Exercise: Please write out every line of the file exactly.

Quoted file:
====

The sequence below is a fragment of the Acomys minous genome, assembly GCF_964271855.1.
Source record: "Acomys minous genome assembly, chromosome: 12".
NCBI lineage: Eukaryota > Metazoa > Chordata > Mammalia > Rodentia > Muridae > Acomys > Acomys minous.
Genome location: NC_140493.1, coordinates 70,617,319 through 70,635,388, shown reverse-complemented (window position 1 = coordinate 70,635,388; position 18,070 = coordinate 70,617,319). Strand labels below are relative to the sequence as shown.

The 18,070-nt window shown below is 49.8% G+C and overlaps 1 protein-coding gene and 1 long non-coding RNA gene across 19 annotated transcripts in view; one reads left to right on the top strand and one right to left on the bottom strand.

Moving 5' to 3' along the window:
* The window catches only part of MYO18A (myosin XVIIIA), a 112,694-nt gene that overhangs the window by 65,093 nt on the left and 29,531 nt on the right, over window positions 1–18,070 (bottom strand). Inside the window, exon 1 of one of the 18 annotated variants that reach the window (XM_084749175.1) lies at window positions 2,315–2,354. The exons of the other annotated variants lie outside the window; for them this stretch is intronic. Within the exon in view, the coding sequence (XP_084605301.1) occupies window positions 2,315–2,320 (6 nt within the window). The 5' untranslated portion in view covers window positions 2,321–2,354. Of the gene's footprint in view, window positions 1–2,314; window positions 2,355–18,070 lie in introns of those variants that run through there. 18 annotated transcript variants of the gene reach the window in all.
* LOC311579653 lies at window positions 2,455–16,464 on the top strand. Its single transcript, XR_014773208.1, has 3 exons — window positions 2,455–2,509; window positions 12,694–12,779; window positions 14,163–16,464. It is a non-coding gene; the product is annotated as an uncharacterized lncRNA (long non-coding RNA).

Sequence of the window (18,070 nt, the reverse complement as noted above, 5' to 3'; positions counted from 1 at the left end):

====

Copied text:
The sequence below is a fragment of the Acomys minous genome, assembly GCF_964271855.1.
Source record: "Acomys minous genome assembly, chromosome: 12".
NCBI lineage: Eukaryota > Metazoa > Chordata > Mammalia > Rodentia > Muridae > Acomys > Acomys minous.
Genome location: NC_140493.1, coordinates 70,617,319 through 70,635,388, shown reverse-complemented (window position 1 = coordinate 70,635,388; position 18,070 = coordinate 70,617,319). Strand labels below are relative to the sequence as shown.

The 18,070-nt window shown below is 49.8% G+C and overlaps 1 protein-coding gene and 1 long non-coding RNA gene across 19 annotated transcripts in view; one reads left to right on the top strand and one right to left on the bottom strand.

Moving 5' to 3' along the window:
* The window catches only part of MYO18A (myosin XVIIIA), a 112,694-nt gene that overhangs the window by 65,093 nt on the left and 29,531 nt on the right, over window positions 1–18,070 (bottom strand). Inside the window, exon 1 of one of the 18 annotated variants that reach the window (XM_084749175.1) lies at window positions 2,315–2,354. The exons of the other annotated variants lie outside the window; for them this stretch is intronic. Within the exon in view, the coding sequence (XP_084605301.1) occupies window positions 2,315–2,320 (6 nt within the window). The 5' untranslated portion in view covers window positions 2,321–2,354. Of the gene's footprint in view, window positions 1–2,314; window positions 2,355–18,070 lie in introns of those variants that run through there. 18 annotated transcript variants of the gene reach the window in all.
* LOC311579653 lies at window positions 2,455–16,464 on the top strand. Its single transcript, XR_014773208.1, has 3 exons — window positions 2,455–2,509; window positions 12,694–12,779; window positions 14,163–16,464. It is a non-coding gene; the product is annotated as an uncharacterized lncRNA (long non-coding RNA).

Sequence of the window (18,070 nt, the reverse complement as noted above, 5' to 3'; positions counted from 1 at the left end):